Recession Bites as Jewish Educators Downsized

Losing Work But Gaining Perspective on Life

Former Director: Bebe Jacobs worked in Jewish education in England.
Courtesy of Bebe Jacons
Former Director: Bebe Jacobs worked in Jewish education in England.

By Renee Ghert-Zand

Published February 11, 2013, issue of February 08, 2013.

It is no secret that Jewish communal organizations have taken a beating in the ongoing economic recession. Educational institutions, including schools and synagogue programs, have had to slash budgets, and bureaus of Jewish education have either scaled back or closed their doors altogether.

Less apparent is the impact on individual lives. In the wake of the downsizing and restructuring, many middle-aged Jewish education professionals in mid-level management positions have found themselves unexpectedly unemployed. Having completed their professional training in the 1980s and ’90s and worked steadily and successfully ever since, they never imagined they would find themselves without work at this stage of their lives.

As a recent article in The New York Times put it, “It’s a baby boomer’s nightmare. One moment you’re 40-ish and moving up, the next you’re 50-plus and suddenly, shockingly, moving out — jobless in a tough economy.”

So, what’s a knowledgeable and experienced Jewish educational leader to do when she (because Jewish educational staffers are usually “she’s”) hits a major, debilitating road bump in her career? There’s no one-size-fits-all solution. While one person might seek to beef up her technology skills, another might give up entirely on the chance to find new work within the Jewish community. Here are the stories of five women, each moving forward in a different way.

Technology Is the Future

“It’s not fun to lose a job,” said Debby Jacoby. “But to be honest, I think that if I didn’t have as much confidence in my tech skills set, I would really be panicked right now.”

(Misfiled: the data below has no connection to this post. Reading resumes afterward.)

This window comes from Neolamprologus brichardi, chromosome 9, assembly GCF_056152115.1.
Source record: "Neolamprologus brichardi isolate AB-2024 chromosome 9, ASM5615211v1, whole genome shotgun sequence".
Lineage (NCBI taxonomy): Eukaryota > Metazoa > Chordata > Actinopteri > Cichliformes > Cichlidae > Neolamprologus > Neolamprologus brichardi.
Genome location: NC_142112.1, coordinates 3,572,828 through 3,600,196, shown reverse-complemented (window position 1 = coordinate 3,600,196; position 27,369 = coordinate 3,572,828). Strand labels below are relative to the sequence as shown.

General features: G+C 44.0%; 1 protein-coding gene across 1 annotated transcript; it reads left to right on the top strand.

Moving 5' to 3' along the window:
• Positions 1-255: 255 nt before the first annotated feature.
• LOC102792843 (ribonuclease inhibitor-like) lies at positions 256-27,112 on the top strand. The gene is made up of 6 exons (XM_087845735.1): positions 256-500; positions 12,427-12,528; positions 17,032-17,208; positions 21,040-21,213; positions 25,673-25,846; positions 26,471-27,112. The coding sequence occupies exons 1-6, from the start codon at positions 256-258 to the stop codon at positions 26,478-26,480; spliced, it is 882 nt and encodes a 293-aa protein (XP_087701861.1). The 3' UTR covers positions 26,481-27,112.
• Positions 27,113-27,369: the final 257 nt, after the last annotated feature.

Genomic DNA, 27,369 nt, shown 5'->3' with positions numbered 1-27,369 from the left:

Jacoby, 51, was until last month the director of the Center for Educational Leadership at San Francisco’s Jewish LearningWorks (formerly known as the Bureau of Jewish Education), the central agency supporting all aspects of Jewish education in the San Francisco Bay Area. In 2008, she relocated for the job to California from Cleveland, where she had worked for 25 years as an educational leader in synagogues and on Jewish community projects.

In August 2012, Jacoby’s position was cut back from full-time to half-time, but she had begun to see the writing on the wall even earlier than that. The news that she was losing her job “due to changes in funding,” as her layoff letter indicated, came as no surprise.

Knowing what might be coming down the pike, Jacoby made a significant investment in learning about technology and education over the last year and a half. “I really began to appreciate the value of expanding one’s colleague network, and of using social media to help you go to the next level of thinking on something,” she said.

“I am really interested in exploring how to leverage technology when working on the professional development of Jewish educators,” Jacoby continued. She hopes to find a new position in this field, but won’t settle for something small. “I don’t want to just teach or administer a project,” she said. “I want to go bigger.”

Jacoby thinks about starting her own initiative, but in the meantime, she is looking for a position at a university or institute that would allow her to put to use all that she has learned about technology and education. She believes running a technology fellowship program or developing a collective of tech-focused day schools would be right up her alley.



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